The neurology department sent you a form letter asking you to be a resident’s final exam in diagnostic assessment. You wait in the exam room in the tank top and leggings you wore under your jeans.
There is a perfunctory knock at the door announcing the team. They take their places, an older man, a younger man and a woman somewhere between them in age. The candidate, the woman, stands next to the exam table where you are sitting.
“Please begin,” nods the older man to the woman.
This woman has fifteen minutes to figure you out. Even though she is probably only ten years older than you, she reminds you of Eleanor Roosevelt or the prow of a ship cutting through the churning waters. You are instantly on her side.
She tells you her name — “Julia” — and asks you to touch your index finger to your nose while your eyes are closed, and to push against her palms with your palms and the same sort of push-pull resistance stuff with your arms, shoulders, thighs and feet before she takes her light out to check the dilation of your pupils. Your eyes are still seeing colored spots from the brightness when she asks you to dart your eyes back and forth then stick your tongue out as far as possible. She clasps her hands in front of her and begins the litany of questions.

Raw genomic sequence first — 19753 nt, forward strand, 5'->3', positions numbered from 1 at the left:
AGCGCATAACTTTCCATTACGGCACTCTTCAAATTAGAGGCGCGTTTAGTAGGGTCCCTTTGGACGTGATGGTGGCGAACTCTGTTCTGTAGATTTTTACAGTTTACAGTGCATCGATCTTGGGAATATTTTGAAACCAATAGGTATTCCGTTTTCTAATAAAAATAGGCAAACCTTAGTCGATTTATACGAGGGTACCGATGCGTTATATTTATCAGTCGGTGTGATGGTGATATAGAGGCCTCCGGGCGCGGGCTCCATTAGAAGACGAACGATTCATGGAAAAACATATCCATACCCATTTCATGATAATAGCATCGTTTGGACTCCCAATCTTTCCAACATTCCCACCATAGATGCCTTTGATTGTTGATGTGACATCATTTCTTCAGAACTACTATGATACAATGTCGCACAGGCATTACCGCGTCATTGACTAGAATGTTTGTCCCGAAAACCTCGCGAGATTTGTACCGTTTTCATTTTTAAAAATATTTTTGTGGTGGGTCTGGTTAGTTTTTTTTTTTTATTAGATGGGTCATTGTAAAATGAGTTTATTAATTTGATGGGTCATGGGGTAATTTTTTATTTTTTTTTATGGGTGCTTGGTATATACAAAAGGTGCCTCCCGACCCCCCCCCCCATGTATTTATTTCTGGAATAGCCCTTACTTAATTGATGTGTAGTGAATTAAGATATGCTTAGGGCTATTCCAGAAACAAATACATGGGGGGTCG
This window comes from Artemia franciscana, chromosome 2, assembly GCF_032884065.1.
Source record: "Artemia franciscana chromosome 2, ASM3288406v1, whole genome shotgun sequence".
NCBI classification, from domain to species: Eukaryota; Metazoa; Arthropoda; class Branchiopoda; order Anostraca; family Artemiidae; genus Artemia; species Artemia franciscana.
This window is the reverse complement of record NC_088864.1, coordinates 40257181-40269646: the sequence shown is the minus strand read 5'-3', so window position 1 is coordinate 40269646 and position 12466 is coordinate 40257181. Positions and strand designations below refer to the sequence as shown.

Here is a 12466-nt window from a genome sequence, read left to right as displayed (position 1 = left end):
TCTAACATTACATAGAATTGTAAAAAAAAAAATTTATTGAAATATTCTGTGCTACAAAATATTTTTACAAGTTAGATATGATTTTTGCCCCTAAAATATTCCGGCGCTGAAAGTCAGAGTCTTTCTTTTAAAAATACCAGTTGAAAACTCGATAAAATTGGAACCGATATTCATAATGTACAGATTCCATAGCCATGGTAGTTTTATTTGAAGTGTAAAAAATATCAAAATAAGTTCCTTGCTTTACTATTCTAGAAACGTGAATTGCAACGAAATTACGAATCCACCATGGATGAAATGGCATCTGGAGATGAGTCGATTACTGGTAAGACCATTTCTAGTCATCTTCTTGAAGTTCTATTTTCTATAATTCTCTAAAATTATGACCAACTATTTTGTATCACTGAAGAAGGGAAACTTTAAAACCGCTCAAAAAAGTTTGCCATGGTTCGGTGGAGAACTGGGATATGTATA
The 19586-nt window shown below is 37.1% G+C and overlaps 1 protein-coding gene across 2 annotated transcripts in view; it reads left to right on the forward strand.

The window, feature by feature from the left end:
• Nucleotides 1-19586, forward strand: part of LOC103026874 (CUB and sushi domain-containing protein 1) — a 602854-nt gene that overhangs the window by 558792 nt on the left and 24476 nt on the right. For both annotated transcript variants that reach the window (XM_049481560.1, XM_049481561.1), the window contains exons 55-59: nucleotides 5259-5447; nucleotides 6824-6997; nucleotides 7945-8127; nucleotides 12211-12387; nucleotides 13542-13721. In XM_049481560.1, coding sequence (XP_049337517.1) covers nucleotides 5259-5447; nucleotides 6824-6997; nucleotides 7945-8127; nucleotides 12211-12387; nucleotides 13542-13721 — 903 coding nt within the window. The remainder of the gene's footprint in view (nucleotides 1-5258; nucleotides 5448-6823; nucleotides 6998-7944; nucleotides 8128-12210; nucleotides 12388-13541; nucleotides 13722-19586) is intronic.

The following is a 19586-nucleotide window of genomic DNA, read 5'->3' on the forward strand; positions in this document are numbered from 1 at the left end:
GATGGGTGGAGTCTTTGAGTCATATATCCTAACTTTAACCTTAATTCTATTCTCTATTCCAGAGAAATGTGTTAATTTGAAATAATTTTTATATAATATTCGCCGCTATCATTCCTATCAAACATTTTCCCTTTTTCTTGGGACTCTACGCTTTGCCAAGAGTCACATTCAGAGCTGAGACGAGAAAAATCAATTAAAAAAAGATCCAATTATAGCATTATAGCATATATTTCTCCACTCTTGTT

Julia must test your reflexes. You always fail the test because you have no reflexes. It’s a tell.
The time for the exam is going by fast. You’ve been playing by the rules because it’s not your career hanging in the balance. You say, “This is a lot harder than it used to be,” and “Nope, just numbness.” The little rubber hammer for those tell-tale bumps on the knee and elbow is still lodged in her pocket. “I don’t think I have any reflexes,” you blurt.
Your knees are motionless as the hammer’s dull thwacks against them. When Julia looks up, you see in her eyes that she is thinking, thinking, thinking. Maybe she would have done the test anyway but you will never know if she thanks you or damns you over a drink that night.
Julia begins talking about neuropathy and myopathy and dendrons and deficits to her examiner. In the last fifteen minutes she has never spoken your common name. Hearing her speak about what she calls your genetic defect is like hearing the Latin names for weeds. To Julia, your nerves and muscles and DNA are weeds in a flower patch and to you, well, you know you’re not perfect, a bouquet of roses, but a weed and a wildflower can be two names for the same thing.
You don’t pay attention to the name of what Julia is calling your disease. Another missing reflex. She flushes at their praise. She got it right in fifteen minutes.
1998 Flight of the Mind Writing Retreat for Women, Fiction Workshop with Lynne Sharon Schwartz